WILLSBORO, NY - Authorities scoured farms and fields around an upstate New York town on Tuesday, looking for a pair of convicted murderers who escaped from a prison days earlier, a local official said.
The search was prompted by a citizen who spotted two "suspicious men" walking down a road in Willsboro in the middle of a "driving rainstorm" overnight "in an area that's all ... large farms and fields and wooded lots," Town Supervisor Shaun Gillilland said. As the citizen's car approached them, they took off.
"They were walking down the road, not dressed for the elements," Gillilland said. "They ran into the fields, from what I understand. So this behavior ... was suspicious."
Given the meticulous detail involved in the escape, there were concerns fugitives Richard Matt and David Sweat put a similar level of planning into their getaway, including transportation.
But a law enforcement source close to the investigation doesn't think that's what happened, saying a witness and other indicators suggest the men have been on foot since springing themselves from Clinton Correctional Facility in Dannemora, about 40 miles north of the search site in the southern part of Willsboro.
Local, state and federal authorities set up a search perimeter there, with Gillilland noting that it was his understanding that people outside that area aren't in special danger. As of 2 p.m., the town supervisor wasn't aware that any clothes, vehicles or other evidence had been found, but it was still relatively early in the process.
The stormy overnight spotting in Willsboro, a town of 2,000 people on Lake Champlain, is one of the first big potential breakthroughs since prison guards found Matt and Sweat's beds empty at 5:30 a.m. Saturday.
Until then, the closest might have been an account from two Dannemora residents' about two men, whom they now believe to be the escaped killers, walking through their backyard shortly after midnight Friday.
"I go look at him (and) I say, 'What the hell are you doing in my yard? Get the hell out of here,'" one of the residents told ABC's "Good Morning America" of that encounter.
The two men complied, one apologizing that he'd been on the wrong street. It wasn't until the next day that the resident, who asked not to be named, and his female friend realized who the trespassers probably were.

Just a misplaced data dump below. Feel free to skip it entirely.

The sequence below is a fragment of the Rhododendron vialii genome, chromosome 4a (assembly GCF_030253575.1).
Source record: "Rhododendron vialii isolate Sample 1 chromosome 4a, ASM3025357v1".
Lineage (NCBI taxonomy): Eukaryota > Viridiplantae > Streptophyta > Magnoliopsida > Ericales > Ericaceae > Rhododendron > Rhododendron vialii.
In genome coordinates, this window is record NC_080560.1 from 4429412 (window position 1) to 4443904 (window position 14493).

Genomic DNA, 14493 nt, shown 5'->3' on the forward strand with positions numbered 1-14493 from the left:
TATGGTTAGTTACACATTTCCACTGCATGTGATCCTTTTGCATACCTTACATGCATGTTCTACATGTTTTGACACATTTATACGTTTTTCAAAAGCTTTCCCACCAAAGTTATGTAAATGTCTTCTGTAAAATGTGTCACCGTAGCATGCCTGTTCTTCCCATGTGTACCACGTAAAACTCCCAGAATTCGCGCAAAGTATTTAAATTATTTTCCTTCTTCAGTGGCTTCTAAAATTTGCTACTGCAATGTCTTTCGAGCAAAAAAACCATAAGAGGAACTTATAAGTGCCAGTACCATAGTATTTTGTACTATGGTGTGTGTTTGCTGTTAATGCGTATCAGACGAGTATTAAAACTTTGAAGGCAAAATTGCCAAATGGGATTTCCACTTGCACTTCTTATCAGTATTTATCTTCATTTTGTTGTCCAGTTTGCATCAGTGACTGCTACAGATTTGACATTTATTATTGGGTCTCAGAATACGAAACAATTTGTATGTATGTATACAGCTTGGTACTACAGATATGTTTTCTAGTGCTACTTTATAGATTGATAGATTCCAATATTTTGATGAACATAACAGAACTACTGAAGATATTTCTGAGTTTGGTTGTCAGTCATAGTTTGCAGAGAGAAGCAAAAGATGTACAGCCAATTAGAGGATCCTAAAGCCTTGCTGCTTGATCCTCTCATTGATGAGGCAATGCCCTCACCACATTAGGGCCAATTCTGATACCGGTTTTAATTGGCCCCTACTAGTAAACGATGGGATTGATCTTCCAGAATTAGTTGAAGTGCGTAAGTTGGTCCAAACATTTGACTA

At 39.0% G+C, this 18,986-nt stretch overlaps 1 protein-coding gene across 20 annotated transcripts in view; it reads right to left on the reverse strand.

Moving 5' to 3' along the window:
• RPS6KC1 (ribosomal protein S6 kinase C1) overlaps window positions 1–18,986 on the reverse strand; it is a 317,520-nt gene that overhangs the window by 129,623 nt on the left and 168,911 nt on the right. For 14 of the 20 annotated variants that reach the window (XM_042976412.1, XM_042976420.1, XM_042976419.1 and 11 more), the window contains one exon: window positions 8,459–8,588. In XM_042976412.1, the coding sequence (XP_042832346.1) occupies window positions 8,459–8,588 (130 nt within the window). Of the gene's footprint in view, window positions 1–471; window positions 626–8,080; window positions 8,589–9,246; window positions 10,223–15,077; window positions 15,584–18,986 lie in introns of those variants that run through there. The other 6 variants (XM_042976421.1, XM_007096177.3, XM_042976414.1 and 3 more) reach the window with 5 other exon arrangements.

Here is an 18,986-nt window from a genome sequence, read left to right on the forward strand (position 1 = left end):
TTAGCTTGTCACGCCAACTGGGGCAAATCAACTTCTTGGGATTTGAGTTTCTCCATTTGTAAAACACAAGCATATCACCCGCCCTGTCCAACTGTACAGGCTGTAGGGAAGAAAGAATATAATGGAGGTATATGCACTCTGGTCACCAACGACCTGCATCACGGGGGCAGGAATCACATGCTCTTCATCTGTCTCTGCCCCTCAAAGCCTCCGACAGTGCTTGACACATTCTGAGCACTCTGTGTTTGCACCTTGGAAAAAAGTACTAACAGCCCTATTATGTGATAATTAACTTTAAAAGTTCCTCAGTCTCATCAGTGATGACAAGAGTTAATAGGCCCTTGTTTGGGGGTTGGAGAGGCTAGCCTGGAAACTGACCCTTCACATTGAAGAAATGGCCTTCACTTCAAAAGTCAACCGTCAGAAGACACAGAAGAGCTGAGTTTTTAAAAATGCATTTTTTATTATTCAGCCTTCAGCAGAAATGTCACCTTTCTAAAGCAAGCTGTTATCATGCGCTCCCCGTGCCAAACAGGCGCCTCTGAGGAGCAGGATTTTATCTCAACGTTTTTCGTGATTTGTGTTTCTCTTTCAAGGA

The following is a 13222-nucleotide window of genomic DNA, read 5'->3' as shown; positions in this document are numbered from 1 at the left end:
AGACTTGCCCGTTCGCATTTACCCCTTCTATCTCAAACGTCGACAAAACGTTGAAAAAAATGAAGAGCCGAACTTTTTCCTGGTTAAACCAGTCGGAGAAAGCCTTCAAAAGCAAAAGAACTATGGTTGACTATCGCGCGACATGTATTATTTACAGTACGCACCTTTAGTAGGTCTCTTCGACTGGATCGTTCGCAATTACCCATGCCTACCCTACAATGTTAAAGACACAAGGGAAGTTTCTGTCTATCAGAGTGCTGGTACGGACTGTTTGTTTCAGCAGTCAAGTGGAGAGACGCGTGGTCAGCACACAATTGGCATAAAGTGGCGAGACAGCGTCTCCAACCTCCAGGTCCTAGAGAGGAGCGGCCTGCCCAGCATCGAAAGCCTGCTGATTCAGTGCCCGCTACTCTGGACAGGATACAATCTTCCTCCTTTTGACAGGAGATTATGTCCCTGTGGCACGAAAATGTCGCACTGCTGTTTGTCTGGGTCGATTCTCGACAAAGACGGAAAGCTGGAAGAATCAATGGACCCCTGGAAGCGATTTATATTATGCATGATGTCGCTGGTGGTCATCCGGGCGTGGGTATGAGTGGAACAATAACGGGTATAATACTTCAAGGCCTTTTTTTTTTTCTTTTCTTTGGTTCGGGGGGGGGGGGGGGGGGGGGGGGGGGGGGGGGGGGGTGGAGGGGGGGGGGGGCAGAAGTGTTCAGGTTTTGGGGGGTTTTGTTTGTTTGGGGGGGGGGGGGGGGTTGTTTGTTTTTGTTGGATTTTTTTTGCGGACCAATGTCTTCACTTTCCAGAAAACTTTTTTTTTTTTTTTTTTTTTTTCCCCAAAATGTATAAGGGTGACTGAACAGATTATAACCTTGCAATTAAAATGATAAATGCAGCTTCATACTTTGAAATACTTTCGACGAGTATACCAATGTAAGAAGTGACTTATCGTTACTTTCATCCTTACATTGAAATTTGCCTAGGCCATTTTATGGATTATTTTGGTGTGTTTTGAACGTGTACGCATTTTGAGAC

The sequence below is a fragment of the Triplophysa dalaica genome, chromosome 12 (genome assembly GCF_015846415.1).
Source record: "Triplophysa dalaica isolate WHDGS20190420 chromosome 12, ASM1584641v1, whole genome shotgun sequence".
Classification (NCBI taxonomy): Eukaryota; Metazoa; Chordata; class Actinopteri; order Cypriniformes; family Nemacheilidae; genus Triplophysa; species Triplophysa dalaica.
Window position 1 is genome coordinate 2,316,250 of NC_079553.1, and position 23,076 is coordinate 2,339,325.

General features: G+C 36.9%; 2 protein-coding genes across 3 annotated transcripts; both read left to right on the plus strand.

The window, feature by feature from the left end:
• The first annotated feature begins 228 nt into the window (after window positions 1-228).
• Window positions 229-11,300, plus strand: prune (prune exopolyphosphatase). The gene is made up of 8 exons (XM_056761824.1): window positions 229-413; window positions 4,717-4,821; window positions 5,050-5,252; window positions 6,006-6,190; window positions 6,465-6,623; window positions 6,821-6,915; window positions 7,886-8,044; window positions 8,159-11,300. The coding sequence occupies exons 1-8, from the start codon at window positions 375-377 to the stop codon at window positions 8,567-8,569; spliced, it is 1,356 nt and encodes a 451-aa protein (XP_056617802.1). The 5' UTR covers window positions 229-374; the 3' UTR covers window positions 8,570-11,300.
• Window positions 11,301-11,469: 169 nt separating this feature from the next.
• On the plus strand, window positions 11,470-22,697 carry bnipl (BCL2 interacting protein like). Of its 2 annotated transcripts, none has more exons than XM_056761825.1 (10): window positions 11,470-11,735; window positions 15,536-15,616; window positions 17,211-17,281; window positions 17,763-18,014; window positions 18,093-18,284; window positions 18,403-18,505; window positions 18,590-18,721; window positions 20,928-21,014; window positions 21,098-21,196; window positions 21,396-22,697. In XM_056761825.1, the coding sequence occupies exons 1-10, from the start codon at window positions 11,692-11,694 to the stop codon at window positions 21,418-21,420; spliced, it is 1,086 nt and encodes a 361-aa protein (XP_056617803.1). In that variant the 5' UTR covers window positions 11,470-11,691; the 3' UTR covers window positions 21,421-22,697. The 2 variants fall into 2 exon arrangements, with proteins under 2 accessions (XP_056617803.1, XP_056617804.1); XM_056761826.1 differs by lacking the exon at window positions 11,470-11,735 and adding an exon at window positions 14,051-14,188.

Matt and Sweat have killed before, and authorities fear they could kill again -- knowing they have no reason not to go down fighting, given they'll face life behind bars if caught.
Elizabeth Ahern, who lives in Plattsburgh, about 5 miles from the prison and 25 miles south of the Canadian border, isn't taking any chances. The North Country, she says, is a place where people usually don't bother locking their doors and have guns to hunt, not to guard themselves against criminals. But not anymore.
"It's a scary situation," Ahern told CNN's "New Day" on Tuesday. "We are now closing our doors and locking them, and making sure we have knives and guns ready to go, just in case."
Did they plan for what to do after escape?
There have been plenty of instances in which an inmate breaks out, then doesn't know where to go for money, for food, for transportation. That kind of thing takes help or planning.
In this case, there's every indication of a lot of planning -- possibly weeks, months, if not years -- so it would seem logical Matt and Sweat would have planned the getaway as well. Tom Fuentes, a CNN analyst and former FBI assistant director, speculated they could be in Canada, Mexico or anywhere in the United States.
"You would think there would be a Plan B and C that these guys have developed," said Lenny DePaul, a former U.S. Marshals Service regional task force commander. "... These guys, I'm sure they've done their homework."
New York Gov. Andrew Cuomo said they cut through a cell wall that included steel a quarter-inch thick, maneuvered across a catwalk, shimmied down six stories to a tunnel of pipes, followed that tunnel, broke through a double-brick wall, cut into a 24-inch steam pipe, shimmied their way through the steam pipe, cut another hole so they could get out of the pipe, and finally surfaced through a manhole.
"It was really unbelievable," said Cuomo. "If it was a movie plot, you would say that it was overdone."
Expert: 'They had to have help'